How to Wear Heels Without Hurting Your Feet

How to Wear Heels without Pain

I’ve always had a love for heels ( I attribute at least a part of that to wishing I was at least 5’8’’ – 5’9’’ which most of my heels get me to) but learning to wear them without suffering with blisters and aching feet for days after took a bit of effort and research. Over the years I’ve developed my own tricks and today, I’m going to share them with you in hopes of making your heel – filled days a little more comfortable.

  1. My first trick is actually the most recent of the ones I’ve tried. If you tape your third and fourth toe together (counting from the big toe) when you wear heels, it redistributes the pressure points on your foot and takes the pressure off the ball of the foot which allows you to wear heels for hours without having any discomfort. This can be done with regular tape (and I’ve done it with a band aid when I didn’t have tape and had to improvise). This is obviously more of an option with closed toed shoes since the tape is hidden but if your toes are at least partially hidden in some open toed sandals, you can try it then as well.
  2. Scholl’s For Her Rub Relief Strips – Strips of foam that can stick onto your shoe to prevent rubbing and blistering. These come in a dispenser (which has its own cutting device that I’ve had no trouble with but reading some reviews told me that some people have better luck cutting the strips with scissors instead) and you roll out the amount of tape that you need (there’s a button that you roll to make the tape come out) and stick it onto the part of your shoe that usually causes the most trouble.
  3. Band Aid Friction Block Stick – I remember buying this and thinking it was going to be a waste of money and not work but I was completely wrong. This comes in a mini deodorant looking dispenser which is really convenient for carrying this around. You rub the product on the areas where your shoes tend to rub and this helps prevent the irritation and rubbing from happening. I don’t ever break in new shoes without this stuff. It’s only about $5 at Target (by far the cheapest place I could find it) and I definitely recommend picking this up.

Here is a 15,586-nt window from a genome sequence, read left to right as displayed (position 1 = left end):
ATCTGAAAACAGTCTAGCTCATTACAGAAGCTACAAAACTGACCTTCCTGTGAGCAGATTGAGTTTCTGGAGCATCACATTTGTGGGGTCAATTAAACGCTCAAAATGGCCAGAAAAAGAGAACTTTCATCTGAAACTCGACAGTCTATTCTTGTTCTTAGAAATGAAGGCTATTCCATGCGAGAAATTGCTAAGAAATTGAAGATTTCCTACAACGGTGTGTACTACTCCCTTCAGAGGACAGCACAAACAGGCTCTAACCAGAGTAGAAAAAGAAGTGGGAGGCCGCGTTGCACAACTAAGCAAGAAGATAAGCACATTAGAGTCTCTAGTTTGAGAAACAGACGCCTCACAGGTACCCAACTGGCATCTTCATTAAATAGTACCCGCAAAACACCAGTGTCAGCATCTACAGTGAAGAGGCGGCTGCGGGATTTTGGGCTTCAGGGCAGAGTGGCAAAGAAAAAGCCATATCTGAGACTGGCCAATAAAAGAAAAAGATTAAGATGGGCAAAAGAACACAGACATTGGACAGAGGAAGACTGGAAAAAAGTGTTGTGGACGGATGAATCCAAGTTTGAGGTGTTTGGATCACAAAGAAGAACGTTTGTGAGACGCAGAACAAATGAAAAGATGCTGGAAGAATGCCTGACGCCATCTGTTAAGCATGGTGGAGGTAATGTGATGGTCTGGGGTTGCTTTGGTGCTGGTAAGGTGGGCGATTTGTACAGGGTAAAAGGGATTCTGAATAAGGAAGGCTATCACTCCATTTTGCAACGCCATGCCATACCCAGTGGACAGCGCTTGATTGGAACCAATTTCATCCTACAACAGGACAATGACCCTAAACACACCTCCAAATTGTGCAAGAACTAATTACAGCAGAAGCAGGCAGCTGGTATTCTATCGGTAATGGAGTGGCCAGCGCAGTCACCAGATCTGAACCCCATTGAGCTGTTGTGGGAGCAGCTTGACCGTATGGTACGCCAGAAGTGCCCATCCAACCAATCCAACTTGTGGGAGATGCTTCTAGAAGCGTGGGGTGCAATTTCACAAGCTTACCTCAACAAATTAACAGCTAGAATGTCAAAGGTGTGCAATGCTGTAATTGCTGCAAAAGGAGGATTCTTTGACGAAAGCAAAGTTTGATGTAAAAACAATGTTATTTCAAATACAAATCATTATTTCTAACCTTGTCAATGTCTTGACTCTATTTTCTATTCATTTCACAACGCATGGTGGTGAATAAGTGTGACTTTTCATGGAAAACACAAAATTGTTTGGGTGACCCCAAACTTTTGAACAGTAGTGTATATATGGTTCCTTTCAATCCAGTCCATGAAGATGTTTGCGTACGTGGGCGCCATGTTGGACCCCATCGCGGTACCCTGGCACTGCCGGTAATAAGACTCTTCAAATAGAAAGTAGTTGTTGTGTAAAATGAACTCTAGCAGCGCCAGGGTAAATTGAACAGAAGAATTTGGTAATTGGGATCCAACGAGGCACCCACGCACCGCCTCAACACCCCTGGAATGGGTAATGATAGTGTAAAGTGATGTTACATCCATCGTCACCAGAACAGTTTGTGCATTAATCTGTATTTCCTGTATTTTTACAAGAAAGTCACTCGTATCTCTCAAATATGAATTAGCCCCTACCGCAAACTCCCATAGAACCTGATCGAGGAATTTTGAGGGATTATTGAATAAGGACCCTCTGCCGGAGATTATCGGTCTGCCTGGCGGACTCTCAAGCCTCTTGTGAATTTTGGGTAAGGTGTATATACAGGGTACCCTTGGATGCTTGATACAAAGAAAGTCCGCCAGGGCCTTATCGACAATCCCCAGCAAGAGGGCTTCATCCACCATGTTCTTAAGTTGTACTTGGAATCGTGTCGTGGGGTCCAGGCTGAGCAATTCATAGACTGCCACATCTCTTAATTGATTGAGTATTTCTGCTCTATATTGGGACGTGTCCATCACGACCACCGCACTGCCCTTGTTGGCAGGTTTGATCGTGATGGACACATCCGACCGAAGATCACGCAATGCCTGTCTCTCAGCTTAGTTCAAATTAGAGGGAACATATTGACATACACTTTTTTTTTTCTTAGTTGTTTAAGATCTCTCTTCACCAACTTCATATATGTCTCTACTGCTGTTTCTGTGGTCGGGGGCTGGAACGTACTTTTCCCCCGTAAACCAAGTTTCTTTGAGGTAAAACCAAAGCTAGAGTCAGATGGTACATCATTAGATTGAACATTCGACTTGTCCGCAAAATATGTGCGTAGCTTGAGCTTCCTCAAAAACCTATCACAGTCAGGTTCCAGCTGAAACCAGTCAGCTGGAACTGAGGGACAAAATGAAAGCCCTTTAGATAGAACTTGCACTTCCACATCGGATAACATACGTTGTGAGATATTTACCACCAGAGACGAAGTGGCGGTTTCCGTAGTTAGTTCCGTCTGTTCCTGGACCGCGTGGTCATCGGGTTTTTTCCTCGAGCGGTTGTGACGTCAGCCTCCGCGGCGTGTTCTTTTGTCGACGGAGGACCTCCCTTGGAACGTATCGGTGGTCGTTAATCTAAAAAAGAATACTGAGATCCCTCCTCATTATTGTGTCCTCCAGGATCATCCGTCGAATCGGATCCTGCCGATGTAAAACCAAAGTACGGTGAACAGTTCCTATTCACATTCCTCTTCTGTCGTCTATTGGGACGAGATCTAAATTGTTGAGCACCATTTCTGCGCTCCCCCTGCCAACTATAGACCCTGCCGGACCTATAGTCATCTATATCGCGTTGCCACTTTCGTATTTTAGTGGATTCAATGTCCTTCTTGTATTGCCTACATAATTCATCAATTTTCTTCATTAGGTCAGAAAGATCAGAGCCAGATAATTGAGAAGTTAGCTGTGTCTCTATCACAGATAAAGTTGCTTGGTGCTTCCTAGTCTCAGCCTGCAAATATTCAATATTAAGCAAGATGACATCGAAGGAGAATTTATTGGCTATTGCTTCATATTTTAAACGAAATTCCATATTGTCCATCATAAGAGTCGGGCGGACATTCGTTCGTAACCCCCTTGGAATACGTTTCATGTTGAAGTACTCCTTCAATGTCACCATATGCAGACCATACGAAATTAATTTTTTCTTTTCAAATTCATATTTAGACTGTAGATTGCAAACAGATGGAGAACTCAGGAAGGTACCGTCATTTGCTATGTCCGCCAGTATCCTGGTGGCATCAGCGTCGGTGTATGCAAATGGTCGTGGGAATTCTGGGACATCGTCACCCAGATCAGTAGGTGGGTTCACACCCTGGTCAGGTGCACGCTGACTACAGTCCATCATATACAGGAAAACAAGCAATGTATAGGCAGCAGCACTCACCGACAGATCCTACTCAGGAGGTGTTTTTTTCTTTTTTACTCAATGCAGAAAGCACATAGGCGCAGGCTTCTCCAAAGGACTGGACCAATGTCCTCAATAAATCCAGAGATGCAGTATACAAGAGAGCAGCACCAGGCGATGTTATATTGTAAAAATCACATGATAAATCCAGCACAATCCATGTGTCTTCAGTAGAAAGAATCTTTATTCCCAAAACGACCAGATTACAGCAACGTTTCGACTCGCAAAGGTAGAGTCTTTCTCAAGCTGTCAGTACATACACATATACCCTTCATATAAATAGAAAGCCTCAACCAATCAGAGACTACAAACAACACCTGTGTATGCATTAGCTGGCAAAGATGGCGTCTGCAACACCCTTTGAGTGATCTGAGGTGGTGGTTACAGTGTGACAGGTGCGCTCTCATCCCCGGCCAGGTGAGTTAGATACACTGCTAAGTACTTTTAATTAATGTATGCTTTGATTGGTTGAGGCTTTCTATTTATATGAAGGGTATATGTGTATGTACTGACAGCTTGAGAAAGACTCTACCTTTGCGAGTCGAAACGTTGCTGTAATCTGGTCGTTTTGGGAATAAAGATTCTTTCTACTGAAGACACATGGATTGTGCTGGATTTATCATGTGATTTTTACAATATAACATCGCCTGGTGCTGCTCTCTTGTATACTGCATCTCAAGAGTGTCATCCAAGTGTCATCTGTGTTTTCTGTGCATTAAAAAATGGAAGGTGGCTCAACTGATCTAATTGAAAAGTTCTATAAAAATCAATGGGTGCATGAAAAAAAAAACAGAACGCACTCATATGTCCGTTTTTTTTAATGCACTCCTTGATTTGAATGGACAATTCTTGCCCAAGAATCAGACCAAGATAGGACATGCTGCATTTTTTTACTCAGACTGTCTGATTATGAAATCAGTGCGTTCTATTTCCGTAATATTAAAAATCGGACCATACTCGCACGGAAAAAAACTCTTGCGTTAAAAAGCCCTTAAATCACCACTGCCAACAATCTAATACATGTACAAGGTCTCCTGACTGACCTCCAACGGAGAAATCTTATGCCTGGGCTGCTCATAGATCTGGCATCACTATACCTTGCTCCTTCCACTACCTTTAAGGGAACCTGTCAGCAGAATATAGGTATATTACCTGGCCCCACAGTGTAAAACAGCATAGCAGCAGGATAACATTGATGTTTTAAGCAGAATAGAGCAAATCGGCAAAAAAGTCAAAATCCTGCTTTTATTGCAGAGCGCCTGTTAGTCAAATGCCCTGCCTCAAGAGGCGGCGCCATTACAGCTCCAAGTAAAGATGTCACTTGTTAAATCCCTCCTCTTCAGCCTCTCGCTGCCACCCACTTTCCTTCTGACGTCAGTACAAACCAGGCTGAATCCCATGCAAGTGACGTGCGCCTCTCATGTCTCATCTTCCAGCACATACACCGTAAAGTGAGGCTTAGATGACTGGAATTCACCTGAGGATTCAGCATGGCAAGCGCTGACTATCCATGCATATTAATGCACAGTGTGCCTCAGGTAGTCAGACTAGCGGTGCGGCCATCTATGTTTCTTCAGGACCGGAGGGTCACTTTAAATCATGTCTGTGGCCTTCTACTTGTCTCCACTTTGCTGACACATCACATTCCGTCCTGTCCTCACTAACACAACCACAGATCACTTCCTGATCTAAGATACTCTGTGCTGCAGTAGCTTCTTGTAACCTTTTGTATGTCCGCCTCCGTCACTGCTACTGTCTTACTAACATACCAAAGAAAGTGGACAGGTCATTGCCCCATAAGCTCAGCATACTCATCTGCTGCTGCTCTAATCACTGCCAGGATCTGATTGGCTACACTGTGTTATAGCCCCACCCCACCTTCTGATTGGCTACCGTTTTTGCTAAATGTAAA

4. Band Aids – And by band aids I mean pre-emptively putting on band aids on spots that usually get blisters. I will usually get blisters on the back of my feet so that is where I will always put a band aid when putting on new shoes, just in case.
  5. Pointy toed flats – Yes, I know this post is supposed to be about heels but I just had to mention this. I’ve learned that with pointy toed flats you almost always have to go up half a size. If you buy a size 7, that usually means it’s a size 7 measured to the pointiest part of the shoe which makes the sides basically be a size 6.5 which doesn’t work. This usually ends up being a long day if you chose to wear these out for the first time without back up shoes. So my recommendation is – go up half a size especially if ordering online and not getting to try the shoes on.

As always, I hope this was helpful! Leave any comments below if you have other tips and tricks that have worked for you!

2 Comments Add yours

  1. meinheels says:

    Often wonder if a pair of heels is causing blisters whether it’s the shoe to blame. Recently had my first blister in years, thanks to me failing to follow one of my basic rules and buying cheap shoes…they were all leather and thought that would do, but apparently not so. Since discovering Rupert Sanderson, I’ve never had blisters with their shoes!

    Liked by 1 person

    1. I’ll have to keep that in mind!


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